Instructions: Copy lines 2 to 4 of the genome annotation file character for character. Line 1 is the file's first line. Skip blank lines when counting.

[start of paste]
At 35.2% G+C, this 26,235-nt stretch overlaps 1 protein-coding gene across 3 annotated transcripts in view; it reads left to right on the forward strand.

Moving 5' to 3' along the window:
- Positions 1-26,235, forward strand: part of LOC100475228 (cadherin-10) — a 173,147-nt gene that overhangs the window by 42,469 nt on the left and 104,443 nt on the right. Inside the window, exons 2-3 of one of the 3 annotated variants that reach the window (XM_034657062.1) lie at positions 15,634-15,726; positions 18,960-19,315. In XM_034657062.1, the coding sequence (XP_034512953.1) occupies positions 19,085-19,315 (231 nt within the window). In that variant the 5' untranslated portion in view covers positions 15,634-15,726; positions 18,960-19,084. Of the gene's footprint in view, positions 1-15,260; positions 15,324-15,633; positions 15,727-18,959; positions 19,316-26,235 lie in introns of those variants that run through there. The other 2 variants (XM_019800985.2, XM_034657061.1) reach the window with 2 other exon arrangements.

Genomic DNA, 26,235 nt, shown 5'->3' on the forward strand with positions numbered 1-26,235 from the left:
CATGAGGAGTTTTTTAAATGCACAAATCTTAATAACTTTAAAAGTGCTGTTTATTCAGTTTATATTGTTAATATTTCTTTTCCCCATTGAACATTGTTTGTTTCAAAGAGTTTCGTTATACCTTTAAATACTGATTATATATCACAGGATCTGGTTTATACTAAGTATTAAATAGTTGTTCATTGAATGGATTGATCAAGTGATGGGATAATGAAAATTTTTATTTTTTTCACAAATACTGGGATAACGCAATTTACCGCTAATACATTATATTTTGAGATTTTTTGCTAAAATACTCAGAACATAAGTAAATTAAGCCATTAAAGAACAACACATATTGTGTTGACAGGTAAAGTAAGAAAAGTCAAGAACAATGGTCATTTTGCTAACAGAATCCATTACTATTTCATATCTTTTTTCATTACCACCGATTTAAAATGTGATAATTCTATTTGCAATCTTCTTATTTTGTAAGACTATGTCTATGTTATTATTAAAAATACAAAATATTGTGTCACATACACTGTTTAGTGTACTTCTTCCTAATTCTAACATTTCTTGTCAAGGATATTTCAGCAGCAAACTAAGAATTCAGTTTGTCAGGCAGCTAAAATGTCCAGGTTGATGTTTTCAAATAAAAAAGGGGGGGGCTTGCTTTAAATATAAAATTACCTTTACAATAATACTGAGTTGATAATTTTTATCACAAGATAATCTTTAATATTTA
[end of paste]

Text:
Moving 5' to 3' along the window:
- Positions 1-26,235, forward strand: part of LOC100475228 (cadherin-10) — a 173,147-nt gene that overhangs the window by 42,469 nt on the left and 104,443 nt on the right. Inside the window, exons 2-3 of one of the 3 annotated variants that reach the window (XM_034657062.1) lie at positions 15,634-15,726; positions 18,960-19,315. In XM_034657062.1, the coding sequence (XP_034512953.1) occupies positions 19,085-19,315 (231 nt within the window). In that variant the 5' untranslated portion in view covers positions 15,634-15,726; positions 18,960-19,084. Of the gene's footprint in view, positions 1-15,260; positions 15,324-15,633; positions 15,727-18,959; positions 19,316-26,235 lie in introns of those variants that run through there. The other 2 variants (XM_019800985.2, XM_034657061.1) reach the window with 2 other exon arrangements.

Genomic DNA, 26,235 nt, shown 5'->3' on the forward strand with positions numbered 1-26,235 from the left: